You might never have owned a pair of Buffalo London’s platform sneaker-boot hybrids. But if you picked up a music, fashion, or youth culture magazine in the 1990s you will remember the ads: monumental Buffalos front and center, black-lit club-kitted models crouched behind. The ads were channeling the scene where the boots first blew up – the rave and techno explosion in mid-1990s Frankfurt – but it was the Spice Girls that marched Buffalo’s platforms into the mainstream, towering 10cm off the ground. These were shoes that make the still-trending chunky “dad” sneakers of the last few seasons look svelte. Shitkickers as good for the club as for the Y2K apocalypse.
When Buffalo London relaunched a line of unaltered classics a couple years ago, a new generation embraced the rave-era treads. This time their popularity is about more than goths or girl bands: they represent the excitement of the underground and the creative potential of the hybrid. (One continuity: who doesn’t want to look taller?)
So how do you elevate the world’s loftiest sneaker? Buffalo London by 032c takes the material route, combining 6cm of Buffalo’s signature industrial-grade sole with luxury leather uppers that nod to the equestrian-inspired boots of Europe’s heritage brands. True to 032c Ready-to-Wear’s fusional ethos, where experimental clubwear meets high-end womenswear, Buffalo London by 032c’s Jodphurankleboots and Over The Knee thigh-highs look great at the rave – and at the end of the world – but also at the cocktail party, the conference, the studio. (You’ll certainly see them around the 032c Workshop, which combines most of the above.)
For the campaign, 032c fashion director Marc Goehring tapped our sales director Nunguja Kislaya and photographer Vitali Gelwich for a studio shoot in Berlin. The resulting visuals channel the up-close energy of the original Buffalo London print ads, and update the look with clothing from the latest 032c Ready-to-Wear collection.
Buffalo London by 032c styles were teased on the runway during the first 032c Ready-to-Wear fashion show, which took place at 180 The Strand in London in late 2018. Today, they launch globally, after an event in London last night at Brown’s East.
At their store on Alte Schönhauserstrasse in Berlin, Japanese footwear mainstays Onitsuka Tiger held a Japan-themed mini festival to herald the arrival of the OK Basketball MT and the OK Basketball Lo: two new shoes inspired by the groundbreaking design that ignited the Onitsuka Tiger brand almost 70 years ago.More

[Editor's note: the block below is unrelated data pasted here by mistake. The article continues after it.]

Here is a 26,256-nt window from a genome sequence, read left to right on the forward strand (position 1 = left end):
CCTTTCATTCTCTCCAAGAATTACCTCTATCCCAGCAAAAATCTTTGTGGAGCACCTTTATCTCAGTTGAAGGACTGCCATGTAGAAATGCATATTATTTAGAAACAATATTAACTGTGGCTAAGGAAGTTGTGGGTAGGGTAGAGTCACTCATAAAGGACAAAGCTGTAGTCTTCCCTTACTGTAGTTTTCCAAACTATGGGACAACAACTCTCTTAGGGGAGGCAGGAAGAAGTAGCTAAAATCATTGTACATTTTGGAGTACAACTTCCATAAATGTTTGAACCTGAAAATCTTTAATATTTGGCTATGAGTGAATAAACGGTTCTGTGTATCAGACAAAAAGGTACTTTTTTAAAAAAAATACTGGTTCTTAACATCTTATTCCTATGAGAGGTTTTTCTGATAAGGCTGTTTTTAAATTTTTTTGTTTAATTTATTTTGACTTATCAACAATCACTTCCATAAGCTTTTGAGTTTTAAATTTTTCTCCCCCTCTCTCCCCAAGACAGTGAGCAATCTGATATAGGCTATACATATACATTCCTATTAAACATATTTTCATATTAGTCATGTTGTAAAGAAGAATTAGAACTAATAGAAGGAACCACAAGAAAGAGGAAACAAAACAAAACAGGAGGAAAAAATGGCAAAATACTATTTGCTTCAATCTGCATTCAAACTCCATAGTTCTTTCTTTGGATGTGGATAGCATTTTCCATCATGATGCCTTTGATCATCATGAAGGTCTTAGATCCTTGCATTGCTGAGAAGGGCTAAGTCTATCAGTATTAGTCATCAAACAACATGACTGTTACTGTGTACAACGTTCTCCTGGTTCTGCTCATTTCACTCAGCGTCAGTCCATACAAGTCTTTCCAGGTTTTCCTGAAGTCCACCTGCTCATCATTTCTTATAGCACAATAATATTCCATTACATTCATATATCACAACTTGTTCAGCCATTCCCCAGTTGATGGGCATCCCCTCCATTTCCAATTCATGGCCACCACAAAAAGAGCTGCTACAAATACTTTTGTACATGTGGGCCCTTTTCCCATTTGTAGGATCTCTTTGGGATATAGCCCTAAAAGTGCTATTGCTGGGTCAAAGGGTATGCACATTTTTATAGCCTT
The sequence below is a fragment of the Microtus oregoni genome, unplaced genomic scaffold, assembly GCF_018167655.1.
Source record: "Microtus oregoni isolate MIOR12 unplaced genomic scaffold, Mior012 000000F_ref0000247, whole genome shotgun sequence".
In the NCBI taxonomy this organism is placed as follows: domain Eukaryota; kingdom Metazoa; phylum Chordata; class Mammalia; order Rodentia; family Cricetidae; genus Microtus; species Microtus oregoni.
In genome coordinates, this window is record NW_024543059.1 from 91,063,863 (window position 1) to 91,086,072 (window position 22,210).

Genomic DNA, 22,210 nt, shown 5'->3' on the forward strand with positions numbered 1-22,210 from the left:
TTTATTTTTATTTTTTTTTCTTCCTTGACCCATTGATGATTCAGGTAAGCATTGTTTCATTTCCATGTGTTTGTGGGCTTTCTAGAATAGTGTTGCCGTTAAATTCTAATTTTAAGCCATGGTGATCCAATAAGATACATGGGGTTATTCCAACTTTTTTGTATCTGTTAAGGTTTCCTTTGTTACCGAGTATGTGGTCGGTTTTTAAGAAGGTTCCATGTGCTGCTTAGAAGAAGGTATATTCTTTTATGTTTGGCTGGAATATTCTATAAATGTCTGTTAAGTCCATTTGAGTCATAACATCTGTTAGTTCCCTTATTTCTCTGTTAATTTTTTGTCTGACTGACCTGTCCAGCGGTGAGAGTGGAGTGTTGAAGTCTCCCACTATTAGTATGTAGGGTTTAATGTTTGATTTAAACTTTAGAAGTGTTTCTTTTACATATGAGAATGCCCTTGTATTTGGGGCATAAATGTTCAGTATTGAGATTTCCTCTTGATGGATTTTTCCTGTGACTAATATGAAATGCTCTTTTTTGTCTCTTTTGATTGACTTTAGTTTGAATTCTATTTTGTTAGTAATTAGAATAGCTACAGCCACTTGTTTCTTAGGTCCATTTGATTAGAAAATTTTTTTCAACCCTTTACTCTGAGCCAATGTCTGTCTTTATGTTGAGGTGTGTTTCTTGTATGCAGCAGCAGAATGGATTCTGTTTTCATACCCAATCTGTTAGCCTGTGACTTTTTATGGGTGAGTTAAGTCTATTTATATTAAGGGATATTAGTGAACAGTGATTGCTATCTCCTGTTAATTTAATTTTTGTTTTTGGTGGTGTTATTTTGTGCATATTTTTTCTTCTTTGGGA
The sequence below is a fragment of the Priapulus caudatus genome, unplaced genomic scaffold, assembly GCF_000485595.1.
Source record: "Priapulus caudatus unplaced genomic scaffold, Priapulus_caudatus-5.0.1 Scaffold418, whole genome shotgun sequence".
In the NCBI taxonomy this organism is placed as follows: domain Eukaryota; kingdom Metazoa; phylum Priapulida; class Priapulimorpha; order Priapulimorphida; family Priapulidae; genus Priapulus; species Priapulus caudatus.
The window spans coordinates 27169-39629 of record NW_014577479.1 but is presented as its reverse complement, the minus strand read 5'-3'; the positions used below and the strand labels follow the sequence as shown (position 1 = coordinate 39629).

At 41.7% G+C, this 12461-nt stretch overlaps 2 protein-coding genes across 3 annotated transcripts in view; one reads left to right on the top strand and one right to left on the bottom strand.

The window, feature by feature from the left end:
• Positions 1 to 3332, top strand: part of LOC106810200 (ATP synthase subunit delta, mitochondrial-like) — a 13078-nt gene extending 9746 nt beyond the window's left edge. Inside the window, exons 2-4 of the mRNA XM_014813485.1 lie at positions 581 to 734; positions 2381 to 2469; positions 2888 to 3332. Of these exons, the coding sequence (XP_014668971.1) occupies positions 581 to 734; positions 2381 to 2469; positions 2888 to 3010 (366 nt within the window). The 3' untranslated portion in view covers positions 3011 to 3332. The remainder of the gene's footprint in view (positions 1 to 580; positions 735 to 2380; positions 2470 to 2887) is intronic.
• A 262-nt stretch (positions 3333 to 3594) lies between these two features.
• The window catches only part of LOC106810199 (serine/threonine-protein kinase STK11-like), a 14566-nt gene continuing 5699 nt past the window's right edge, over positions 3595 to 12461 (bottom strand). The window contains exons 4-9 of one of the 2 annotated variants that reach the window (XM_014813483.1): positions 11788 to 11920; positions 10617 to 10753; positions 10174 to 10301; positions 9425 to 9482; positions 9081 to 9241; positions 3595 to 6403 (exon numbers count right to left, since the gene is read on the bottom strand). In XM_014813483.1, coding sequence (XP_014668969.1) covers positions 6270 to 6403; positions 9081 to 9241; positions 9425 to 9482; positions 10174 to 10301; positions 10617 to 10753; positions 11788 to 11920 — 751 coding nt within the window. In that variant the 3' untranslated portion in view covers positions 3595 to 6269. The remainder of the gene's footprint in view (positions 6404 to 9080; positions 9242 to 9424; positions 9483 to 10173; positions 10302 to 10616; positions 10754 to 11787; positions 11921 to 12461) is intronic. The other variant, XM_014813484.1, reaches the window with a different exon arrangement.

Omar Epps is a 21st century Renaissance Man. After an early life rapping as part of hip hop crew Wolfpack in Brooklyn, New York, the young Epps followed his talent into acting alongside Tupac Shakur in Harlem drama "Juice." Now a father of three who recently published his first book, "From Fatherless to Fatherhood," versatile Epps was tapped by basketball and streetwear retailer KICKZ, who have partnered with Champion for a limited capsule collection, Never Not Ballin', on the occasion of their 25th anniversary.More
WHAT WE BELIEVE began as a series of keywords designed to circumvent the conflict adverse atmosphere of a “post-everything” culture. As it evolved, it became 032c’s guide for doing business, a fluid set of protocols for an age of uncertainty.
WHAT WE BELIEVE is provocative of the present-tense tensions that contribute to the new. It embraces doubt not as a critical scapegoat for techno-cultural insecurity, but as a starting point towards decision-making. As Kanye West once told a group of Oxford students, it could be “completely fucking with you, and the world, the entire time.” It then moves past doubt, with a Kanye-level measure of conviction. WHAT WE BELIEVE harvests energy from the irritations and confrontations of the now, in the service of the future.
Energy is the capacity to do work, and to produce change. It may well produce change, but will never quantitatively undergo it. It is contained in every object, person, animal and system. By the laws of energy conservation, it cannot be lost or, despite the usual eco-vocabulary, wasted. Thermodynamic entropy will cool your soup or melt the ice cubes in your drink, but as a measure of disorder and chaos in media as well as physics, entropy is an overlooked function. With information entropy, noise balances that information by increasing with it, as nonsense does with sense. Messages are thus communicated transformatively, without for a second losing power. That is the process that incurs the most powerful and productive kind of change.
Sex is at once the most commercialized thing on the planet and the most resistant to commercialization. It has been made phenomenally public and yet it remains deeply private. It is an instance or state of being that is thought and talked about constantly, but not in any proper terms, because it is a physical matter, a question of impulse, not intellect. It is beautiful and it is horrifying. It is impermeable to the perversion of culture and it is the perversion of culture. So it is, officially, the most mysterious non-mystery ever – a paradox so unfathomable that the only thing to do about it is embrace our fascination. Obsess about it. Reproduce it, and sell it. Censor it. Celebrate it. Practice it as much as possible. It will never lose interest, and it will never lose power. Fighting it is to fight a losing battle. So just let sex win.
Below: Robert Mapplethorpe, “Joe Rubberman,” 1978. Courtesy of Galerie Thomas Schulte. Copyright Robert Mapplethorpe Foundation. READ Wilson on Mapplethorpe.